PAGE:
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Johanny Cepeda-Freytiz has built her political career on helping people.

As the owner of a restaurant, she has seen the challenges faced by local small business owners. As a resident of Reading, she has learned about the needs of her neighbors.  And as a member of City Council, she has had a hand in revitalizing a struggling metropolis.

Now, Cepeda-Freytiz wants to take her people-focused perspective to the next level.

The 48-year-old is scheduled to kick off her campaign for a seat in the state House of Representatives at an event tonight at the Wyomissing Family Restaurant & Bakery. She will be running for the Democratic nomination to represent the 129th District.

“As a council member, I understand the importance of getting input from my constituents before I make a decision because I know those decisions will impact the outcome of our communities,” she said. “That way the focus remains on the people, ensuring that their voices are heard. So, I would be doing the exact same thing but at the state level.”

The district has been represented by Spring Township Republican Jim Cox for the past 14 years.

But new legislative maps recently approved by the Pennsylvania Legislative Reapportionment Commission have altered the district to include part of Reading, where Cepeda-Freytiz lives. The change was made deliberately on advice from voting rights experts hired by House Democrats to see where Pennsylvania could enhance its minority representation in Harrisburg.

Cepeda-Freytiz said she is grateful for the change that was made.

“There are only a handful of Latina women serving across the commonwealth, so I think my campaign is an important opportunity for those voices to be heard,” she said. “There is a cultural divide that exists, and I want to be part of breaking down some of those barriers to ensure that all levels of government include more people of color across the board.”

Cepeda-Freytiz said the redrawn district also presents a unique opportunity to make the communities of southern Reading, West Reading, Wyomissing, Sinking Spring and parts of Spring Township more cohesive under a single representative. While these communities may seem diverse, she said the problems facing residents across the district are similar.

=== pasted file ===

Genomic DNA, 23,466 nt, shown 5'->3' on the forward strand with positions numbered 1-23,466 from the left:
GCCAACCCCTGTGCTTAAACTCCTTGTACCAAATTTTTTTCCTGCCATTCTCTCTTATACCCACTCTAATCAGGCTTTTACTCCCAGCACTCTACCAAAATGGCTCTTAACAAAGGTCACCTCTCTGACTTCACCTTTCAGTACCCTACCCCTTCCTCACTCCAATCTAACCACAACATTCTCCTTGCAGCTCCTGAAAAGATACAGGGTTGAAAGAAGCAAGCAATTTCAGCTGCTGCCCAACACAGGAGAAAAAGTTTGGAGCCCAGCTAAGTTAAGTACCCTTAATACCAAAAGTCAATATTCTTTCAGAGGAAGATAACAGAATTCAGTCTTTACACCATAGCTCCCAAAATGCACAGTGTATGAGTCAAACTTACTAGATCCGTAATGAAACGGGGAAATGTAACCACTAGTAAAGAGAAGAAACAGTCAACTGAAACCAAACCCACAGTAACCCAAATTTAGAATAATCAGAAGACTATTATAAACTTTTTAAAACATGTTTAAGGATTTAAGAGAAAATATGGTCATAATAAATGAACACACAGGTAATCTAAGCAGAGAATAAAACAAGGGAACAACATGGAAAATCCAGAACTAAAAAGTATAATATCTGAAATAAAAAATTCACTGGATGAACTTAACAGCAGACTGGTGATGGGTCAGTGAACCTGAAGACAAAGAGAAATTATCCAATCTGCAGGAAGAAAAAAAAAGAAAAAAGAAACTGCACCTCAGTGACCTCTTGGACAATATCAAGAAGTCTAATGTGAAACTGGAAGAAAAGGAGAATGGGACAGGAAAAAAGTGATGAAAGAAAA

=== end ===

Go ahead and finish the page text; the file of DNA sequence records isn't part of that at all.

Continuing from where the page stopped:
Wanting to find solutions to those problems, she said, was the motivation driving her campaign for higher office.

Cepeda-Freytiz said she wants to address the senseless acts of violence being committed with guns by advocating for laws that make it harder for young people to access firearms. The issue is personal for her, seeing a close friend struggle with the loss of her 17-year-old son to gun violence.

Two other priorities for Cepeda-Freytiz are the elderly and education.

She said more needs to be done to make sure older Pennsylvanians have financial security, in part by addressing the issue of property taxes.

“As they are trying to live in retirement, some of them are being forced to go back to work because they can’t afford their homes,” she said. “So, we want to look at limiting any potential property increase.”

When it comes to education, Cepeda-Freytiz said she sees a wide disparity between wealthy and poor school districts. That’s something that needs to be changed, she said.

“We need to figure out how to bridge that gap between school districts and use that to bond communities,” she said. “We need to ensure that resources and opportunities are as equal as possible to the best of our abilities.”

Cepeda-Freytiz said those are the issues that are heavy in her heart, and a change needs to take place to fix them.

“I think there is this humongous fight over political power in Harrisburg versus fighting for the needs of our people,” she said, adding that she’s willing to take on that fight. “I have a passion to serve. I’m so adamant about connecting and uniting people regardless of where they come from or what party they belong to.”

Cepeda-Freytiz promised to put people ahead of partisanship.

“I will be fighting for people versus fighting for power,” she said. “We have to be able to compromise. We can’t make everyone happy, but we need to make decisions to meet the needs of the majority.”

Cepeda-Freytiz will run against Reading School Board member Mark Detterline for the Democratic nomination to represent the 129th District in the May 17 primary.

State representatives serve a two-year term and receive an annual salary of $95,432.

Meet the candidate

Candidate: Johanny Cepeda-Freytiz, 48, Reading.

Position sought: State representative for the 129th District, which includes parts of Reading and Spring Township as well as Sinking Spring, West Reading and Wyomissing.

Current salary for position: $95,432.

Background: Cepeda-Freytiz has served on Reading City Council since 2019 and is the owner of Mi Casa Su Casa in downtown Reading. She has a bachelor’s degree in French from the State University of New York at New Paltz College and a master’s degree in education from Long Island University. She serves of the board of directors of for the Greater Reading Chamber Alliance and Centro Hispano.


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